Bella Sanchez loved singing, dancing and family time with her mother, father and older brothers. But her time was limited. Diagnosed at seven months with acute lymphoblastic leukemia (ALL), she died when she was two and a half years old. Still her legacy lives on.
At the time of her death, Bella was awaiting a blood stem cell transplant – a procedure that had had the potential to cure her leukemia.
Bella’s father Ray Sanchez explains that his daughter had four potential matches: two were genetically matched adult donors, and two were umbilical cord blood units that had been previously donated and banked. “But sadly, “Bella never reached remission, so she never got a transplant.”
Bella loved unicorns, dancing and singing Bruno Mars’ songs. She wanted to be a cheerleader like her mother, Betsy.
The girl whose nickname was “BellaBoo,” had just started attending daycare when she got sick. At first her family thought it was a cold she couldn’t shake. But then, “She just started getting weaker and weaker,” says her father.
Then they took her to the hospital and bloodwork showed she had ALL. That day she was flown by helicopter to Methodist Children’s Hospital in San Antonio, over two hours away from the family’s home in Laredo. Bella spent the next two weeks in intensive care and nine months in total at the hospital.
Her treatment included several rounds of chemotherapy, lumbar puncture procedures, blood transfusions and steroids. She spent most of her “firsts” in the hospital, including walking for the first time and her first birthday.
Looking for a match
While most patients with ALL can be cured, Bella’s case was very aggressive. A blood stem cell transplant from a genetically matched donor was her only chance of finding for a cure.
The Sanchez family was tested including Bella’s two brothers, but no one they knew was a match. Bella’s best chances of a match was with someone who shared her Hispanic heritage.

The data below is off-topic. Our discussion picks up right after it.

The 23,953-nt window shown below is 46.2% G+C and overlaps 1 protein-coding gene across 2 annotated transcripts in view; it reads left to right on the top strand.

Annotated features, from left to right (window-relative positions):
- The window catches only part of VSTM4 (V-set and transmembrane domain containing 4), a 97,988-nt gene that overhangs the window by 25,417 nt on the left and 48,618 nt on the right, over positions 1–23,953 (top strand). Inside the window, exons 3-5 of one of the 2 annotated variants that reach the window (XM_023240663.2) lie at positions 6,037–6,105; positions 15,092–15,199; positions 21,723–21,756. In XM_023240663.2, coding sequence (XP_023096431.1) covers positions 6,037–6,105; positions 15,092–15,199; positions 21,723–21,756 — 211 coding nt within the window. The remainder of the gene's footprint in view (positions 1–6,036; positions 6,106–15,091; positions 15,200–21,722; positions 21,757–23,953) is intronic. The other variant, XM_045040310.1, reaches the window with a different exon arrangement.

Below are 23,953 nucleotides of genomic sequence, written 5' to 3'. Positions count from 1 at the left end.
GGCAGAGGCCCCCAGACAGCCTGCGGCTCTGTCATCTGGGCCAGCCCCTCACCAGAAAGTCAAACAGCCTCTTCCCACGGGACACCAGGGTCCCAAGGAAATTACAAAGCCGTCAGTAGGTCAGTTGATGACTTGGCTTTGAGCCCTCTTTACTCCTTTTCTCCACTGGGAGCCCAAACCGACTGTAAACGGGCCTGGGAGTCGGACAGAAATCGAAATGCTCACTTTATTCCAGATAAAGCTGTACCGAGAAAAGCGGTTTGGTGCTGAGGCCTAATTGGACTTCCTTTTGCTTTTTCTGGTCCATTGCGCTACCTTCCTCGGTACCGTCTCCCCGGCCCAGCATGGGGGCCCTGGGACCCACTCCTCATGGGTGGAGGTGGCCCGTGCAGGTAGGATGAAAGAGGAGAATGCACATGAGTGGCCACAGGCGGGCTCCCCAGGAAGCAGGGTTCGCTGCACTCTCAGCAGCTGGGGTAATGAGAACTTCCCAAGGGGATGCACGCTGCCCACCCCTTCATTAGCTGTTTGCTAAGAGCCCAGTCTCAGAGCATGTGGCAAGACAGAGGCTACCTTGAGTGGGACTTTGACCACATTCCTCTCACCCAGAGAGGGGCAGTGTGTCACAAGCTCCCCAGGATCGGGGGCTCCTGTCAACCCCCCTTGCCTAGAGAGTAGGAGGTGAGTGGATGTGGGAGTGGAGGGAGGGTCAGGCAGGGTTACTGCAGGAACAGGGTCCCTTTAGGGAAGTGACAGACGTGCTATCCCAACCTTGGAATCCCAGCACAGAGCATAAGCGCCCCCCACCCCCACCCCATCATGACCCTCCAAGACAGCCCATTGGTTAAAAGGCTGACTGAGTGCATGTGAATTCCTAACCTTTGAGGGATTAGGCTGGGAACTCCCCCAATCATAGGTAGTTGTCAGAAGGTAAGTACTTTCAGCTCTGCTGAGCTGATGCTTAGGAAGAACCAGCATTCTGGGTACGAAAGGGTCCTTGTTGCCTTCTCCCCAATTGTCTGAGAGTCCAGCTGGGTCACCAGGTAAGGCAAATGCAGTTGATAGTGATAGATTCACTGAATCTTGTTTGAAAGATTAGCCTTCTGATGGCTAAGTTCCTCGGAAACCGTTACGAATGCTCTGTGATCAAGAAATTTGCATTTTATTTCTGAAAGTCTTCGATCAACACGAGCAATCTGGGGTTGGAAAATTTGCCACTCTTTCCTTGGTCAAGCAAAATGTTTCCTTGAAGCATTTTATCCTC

Latinos have a 46 percent chance of finding a match, compared to 77 percent chance for white patients. That’s according to Be The Match, operated by the non-profit National Marrow Donor Program, which connects patients and donor match for a life-saving blood stem cell transplant.
“There’s not much awareness in the Latino community,” Sanchez says. “I know. I was one of them and I’m trying to change that.”
He wants would-be donors to know that testing is free and easy. They simply swab their cheek with a cotton swab and send it back to a lab to be tested. Getting registered means, they’ll have the potential to help a patient and family in need.
“I want to let me people my Hispanic and Latinos know It’s not hard and you’re literally saving a life,” he says. “They don’t understand it or maybe they can’t picture it. Try to do it to possibly save someone’s life. I know once my daughter was once that child who needed that transplant.”
The family hosted many donor drives for Bella. In her honor, they’re still raising awareness for about the unique opportunity to save someone’s life. They started a non-profit called “Smiles from Heaven” and they continue to help children and families affected by pediatric cancer.
Saving a life
Now Bella’s father is getting the chance to potentially save someone’s life. Bella’s death has been hard on the whole family. Sanchez, an Army combat veteran, was struggling in the aftermath of his daughter’s death. He prayed and asked God for a sign that Bella was in heaven. Soon after, he got a call from Be The Match informing him he’s a match for baby girl battling a a rare blood disorder.
“It was very emotional,” he says, noting he’d registered for Be The Match after Bella was diagnosed.
Now he may get the chance to help another family. In a Facebook post, he wrote, “I’m praying everything goes well and that I can hopefully save this little girl’s life.”